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Providing evidence to improve practice

Individual study: Leaving areas of cereal fields free from herbicide and fungicide application increases brood size of grey partridge Perdix perdix chicks at Manydown Farm, Hampshire, England

Published source details

Rands M.R.W. (1985) Pesticide use on cereals and the survival of grey partridge chicks: A field experiment. Journal of Applied Ecology, 22, 49-54


This study is summarised as evidence for the intervention(s) shown on the right. The icon shows which synopsis it is relevant to.

Leave headlands in fields unsprayed (conservation headlands) Farmland Conservation

A replicated, controlled study in 1980-1983 in arable fields on a farm in Hampshire, UK (Rands 1985) found that grey partridge Perdix perdix broods were significantly larger in 1983 on plots with conservation headlands, compared to control headlands sprayed with fungicides and herbicides (averages of 5.1-10.3 chicks/brood for 29 broods in unsprayed areas vs 1.8-2.4 chicks/brood for 39 broods on controls). No differences were found in 1980-1981, before conservation headlands were implemented. However, more broods were found on conventional fields, reflecting more pairs (49 vs 37) in the spring. Areas with conservation headlands had significantly higher abundances of true bugs (Heteroptera), leaf beetles (Chrysomelidae) and weevils (Curculionidae) than sprayed headlands (1.9 individuals/50 net sweeps vs 1.4 individuals/50 sweeps for true bugs, 1.0 individuals/50 sweeps vs 0.7 individuals/50 sweeps for leaf beetles and weevils). Sawflies (Hymenoptera) and butterfly/moth (Lepidoptera) larvae abundance did not vary significantly. The author argues that larger broods were the result of higher chick survival, due to more food insects being present. This study was part of the same experimental set-up as (Rands et al. 1984, Rands 1986, Rands & Sotherton 1986, Dover et al. 1990, Sotherton 1991, Dover 1997).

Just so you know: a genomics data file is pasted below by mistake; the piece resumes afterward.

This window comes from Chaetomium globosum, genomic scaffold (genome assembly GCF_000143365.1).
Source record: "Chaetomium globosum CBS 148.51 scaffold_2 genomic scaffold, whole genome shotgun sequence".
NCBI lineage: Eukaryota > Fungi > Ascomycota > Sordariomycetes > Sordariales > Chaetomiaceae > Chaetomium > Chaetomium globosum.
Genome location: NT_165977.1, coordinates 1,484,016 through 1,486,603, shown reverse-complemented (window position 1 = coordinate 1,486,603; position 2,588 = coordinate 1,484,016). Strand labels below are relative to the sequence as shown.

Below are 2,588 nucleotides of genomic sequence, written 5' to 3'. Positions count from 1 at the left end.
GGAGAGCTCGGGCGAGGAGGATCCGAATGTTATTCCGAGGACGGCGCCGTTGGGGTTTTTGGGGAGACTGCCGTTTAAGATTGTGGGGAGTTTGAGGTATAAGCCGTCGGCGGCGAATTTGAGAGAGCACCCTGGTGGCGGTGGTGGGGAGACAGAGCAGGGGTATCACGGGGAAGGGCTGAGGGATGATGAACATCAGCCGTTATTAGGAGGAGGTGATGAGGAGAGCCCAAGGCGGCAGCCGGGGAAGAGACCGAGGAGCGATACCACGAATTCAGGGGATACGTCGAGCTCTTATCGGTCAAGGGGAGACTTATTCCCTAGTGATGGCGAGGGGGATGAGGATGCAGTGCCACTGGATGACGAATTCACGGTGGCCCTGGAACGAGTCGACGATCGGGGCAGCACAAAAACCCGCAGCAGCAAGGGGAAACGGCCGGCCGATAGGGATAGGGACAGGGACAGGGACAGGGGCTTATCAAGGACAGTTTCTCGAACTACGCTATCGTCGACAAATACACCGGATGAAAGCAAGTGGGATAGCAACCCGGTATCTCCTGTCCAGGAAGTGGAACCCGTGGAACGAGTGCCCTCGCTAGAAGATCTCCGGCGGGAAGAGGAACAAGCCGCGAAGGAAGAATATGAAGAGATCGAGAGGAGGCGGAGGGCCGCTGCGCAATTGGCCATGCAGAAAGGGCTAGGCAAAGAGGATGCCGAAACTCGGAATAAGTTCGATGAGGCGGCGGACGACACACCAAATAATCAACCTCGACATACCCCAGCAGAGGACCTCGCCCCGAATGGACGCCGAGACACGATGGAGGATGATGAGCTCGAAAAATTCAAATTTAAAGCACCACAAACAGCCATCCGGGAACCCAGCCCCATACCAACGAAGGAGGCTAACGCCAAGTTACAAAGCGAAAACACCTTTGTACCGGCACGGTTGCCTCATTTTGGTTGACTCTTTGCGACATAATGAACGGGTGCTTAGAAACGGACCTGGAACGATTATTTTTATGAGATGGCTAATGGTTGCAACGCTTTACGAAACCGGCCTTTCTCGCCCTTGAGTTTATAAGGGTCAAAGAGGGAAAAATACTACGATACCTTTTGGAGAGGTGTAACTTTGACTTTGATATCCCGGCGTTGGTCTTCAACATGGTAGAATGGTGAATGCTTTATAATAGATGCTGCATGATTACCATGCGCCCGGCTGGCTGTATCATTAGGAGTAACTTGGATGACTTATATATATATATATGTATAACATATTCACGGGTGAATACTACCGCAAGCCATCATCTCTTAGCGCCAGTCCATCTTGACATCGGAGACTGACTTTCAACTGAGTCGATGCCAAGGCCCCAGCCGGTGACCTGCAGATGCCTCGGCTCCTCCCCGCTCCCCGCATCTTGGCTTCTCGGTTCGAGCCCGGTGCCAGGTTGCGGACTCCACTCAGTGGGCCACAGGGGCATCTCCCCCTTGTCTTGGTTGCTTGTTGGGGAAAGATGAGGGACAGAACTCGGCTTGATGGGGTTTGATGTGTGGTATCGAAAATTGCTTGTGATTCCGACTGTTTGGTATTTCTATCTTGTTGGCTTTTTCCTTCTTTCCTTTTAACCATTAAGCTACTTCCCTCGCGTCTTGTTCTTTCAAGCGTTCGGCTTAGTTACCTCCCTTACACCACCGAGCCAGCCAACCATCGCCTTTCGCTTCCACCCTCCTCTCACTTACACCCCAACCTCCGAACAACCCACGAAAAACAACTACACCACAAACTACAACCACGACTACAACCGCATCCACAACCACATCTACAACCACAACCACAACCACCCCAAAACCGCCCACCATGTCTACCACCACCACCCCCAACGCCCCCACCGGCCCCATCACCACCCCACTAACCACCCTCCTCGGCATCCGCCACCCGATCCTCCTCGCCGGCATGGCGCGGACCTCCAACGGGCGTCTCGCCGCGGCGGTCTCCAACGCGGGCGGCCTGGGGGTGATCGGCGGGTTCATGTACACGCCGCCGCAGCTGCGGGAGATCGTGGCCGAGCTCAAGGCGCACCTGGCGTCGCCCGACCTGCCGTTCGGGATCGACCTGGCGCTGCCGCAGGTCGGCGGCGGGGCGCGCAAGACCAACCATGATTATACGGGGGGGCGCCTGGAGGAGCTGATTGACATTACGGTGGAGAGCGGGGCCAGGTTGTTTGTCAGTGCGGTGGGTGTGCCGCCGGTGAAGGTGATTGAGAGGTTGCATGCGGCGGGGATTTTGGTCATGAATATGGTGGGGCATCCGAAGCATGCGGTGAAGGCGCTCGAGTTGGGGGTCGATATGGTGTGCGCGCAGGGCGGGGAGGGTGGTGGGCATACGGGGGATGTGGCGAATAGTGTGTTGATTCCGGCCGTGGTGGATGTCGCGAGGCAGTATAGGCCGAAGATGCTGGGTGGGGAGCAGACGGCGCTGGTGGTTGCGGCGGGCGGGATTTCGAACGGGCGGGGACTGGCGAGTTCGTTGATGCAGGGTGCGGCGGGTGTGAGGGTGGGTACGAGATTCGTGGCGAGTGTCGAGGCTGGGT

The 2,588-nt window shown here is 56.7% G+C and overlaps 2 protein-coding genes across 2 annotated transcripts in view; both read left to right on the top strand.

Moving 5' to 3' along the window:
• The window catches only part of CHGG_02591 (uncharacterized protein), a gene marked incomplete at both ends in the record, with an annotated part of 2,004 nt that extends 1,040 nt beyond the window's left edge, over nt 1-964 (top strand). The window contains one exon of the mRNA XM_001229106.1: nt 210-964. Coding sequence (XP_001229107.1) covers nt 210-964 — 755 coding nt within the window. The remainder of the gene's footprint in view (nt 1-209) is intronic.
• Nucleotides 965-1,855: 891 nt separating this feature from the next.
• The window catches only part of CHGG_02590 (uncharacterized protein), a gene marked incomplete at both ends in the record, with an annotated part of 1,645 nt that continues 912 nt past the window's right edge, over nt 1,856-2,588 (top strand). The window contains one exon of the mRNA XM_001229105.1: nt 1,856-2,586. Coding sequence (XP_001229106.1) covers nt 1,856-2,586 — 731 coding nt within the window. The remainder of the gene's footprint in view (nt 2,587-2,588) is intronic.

Leave headlands in fields unsprayed (conservation headlands) Bird Conservation

A replicated, controlled study in 1980-3 in arable fields on a farm in Hampshire, England (Rands 1985) (the same site as in Rands et al. 1984), found that grey partridge Perdix perdix broods were significantly larger in 1983 on plots with conservation headlands, compared to controls, with headlands sprayed with fungicides and herbicides (averages of 5.1-10.3 chicks/brood for 29 broods in unsprayed areas vs. 1.8-2.4 chicks/brood for 39 broods on controls). No differences were found in 1980-1, before conservation headlands were implemented. However, more broods were found on conventional fields, reflecting more pairs (49 vs. 37) in the spring. The author argues that larger broods were the result of higher chick survival, with conservation headland plots contain significantly more food insects than controls.